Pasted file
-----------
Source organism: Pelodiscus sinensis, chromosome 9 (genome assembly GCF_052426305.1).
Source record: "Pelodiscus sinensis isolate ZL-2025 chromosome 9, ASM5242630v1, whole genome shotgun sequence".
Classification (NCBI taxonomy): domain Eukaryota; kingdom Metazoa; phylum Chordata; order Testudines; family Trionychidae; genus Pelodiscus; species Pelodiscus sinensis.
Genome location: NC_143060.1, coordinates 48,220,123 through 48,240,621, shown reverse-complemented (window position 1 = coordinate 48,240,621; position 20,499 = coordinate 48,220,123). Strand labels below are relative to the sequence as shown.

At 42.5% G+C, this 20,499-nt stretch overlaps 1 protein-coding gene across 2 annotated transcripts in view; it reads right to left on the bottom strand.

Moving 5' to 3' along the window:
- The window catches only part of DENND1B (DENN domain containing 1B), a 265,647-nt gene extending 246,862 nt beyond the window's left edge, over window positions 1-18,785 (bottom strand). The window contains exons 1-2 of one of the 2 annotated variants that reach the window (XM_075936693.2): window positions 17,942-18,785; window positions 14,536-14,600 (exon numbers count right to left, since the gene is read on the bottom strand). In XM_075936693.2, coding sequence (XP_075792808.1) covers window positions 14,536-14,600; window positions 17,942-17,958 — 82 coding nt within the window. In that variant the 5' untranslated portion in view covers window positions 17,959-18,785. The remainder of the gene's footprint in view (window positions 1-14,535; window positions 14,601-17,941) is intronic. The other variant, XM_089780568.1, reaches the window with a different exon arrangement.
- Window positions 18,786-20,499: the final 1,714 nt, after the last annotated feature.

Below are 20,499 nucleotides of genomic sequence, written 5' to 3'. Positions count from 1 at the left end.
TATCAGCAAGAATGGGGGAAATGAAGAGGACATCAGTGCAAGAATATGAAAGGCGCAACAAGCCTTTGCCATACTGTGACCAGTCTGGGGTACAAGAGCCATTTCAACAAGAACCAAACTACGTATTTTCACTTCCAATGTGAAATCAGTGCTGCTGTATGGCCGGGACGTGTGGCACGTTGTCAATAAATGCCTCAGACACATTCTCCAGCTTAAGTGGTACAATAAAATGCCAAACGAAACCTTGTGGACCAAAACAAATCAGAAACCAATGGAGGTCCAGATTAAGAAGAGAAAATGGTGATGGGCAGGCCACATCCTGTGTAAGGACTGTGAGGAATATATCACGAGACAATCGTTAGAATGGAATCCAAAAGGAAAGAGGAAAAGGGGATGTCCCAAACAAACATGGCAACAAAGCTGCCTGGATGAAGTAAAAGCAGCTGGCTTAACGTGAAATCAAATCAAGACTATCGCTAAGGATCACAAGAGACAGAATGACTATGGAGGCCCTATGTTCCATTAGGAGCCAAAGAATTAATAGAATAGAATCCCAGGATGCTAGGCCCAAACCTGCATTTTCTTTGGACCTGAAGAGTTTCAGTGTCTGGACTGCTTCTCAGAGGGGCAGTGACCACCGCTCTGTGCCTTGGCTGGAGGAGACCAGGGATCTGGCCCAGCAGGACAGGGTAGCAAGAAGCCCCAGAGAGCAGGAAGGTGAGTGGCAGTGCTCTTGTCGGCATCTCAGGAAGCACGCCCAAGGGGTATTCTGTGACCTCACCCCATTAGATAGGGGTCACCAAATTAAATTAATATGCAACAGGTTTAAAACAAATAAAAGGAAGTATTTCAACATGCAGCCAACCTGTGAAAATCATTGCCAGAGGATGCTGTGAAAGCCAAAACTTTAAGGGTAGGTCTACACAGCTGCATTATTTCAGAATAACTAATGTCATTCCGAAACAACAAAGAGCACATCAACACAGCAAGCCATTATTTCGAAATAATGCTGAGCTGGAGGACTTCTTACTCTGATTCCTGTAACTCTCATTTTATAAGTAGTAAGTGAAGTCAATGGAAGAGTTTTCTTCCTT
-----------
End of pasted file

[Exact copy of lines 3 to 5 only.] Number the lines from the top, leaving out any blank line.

Classification (NCBI taxonomy): domain Eukaryota; kingdom Metazoa; phylum Chordata; order Testudines; family Trionychidae; genus Pelodiscus; species Pelodiscus sinensis.
Genome location: NC_143060.1, coordinates 48,220,123 through 48,240,621, shown reverse-complemented (window position 1 = coordinate 48,240,621; position 20,499 = coordinate 48,220,123). Strand labels below are relative to the sequence as shown.

At 42.5% G+C, this 20,499-nt stretch overlaps 1 protein-coding gene across 2 annotated transcripts in view; it reads right to left on the bottom strand.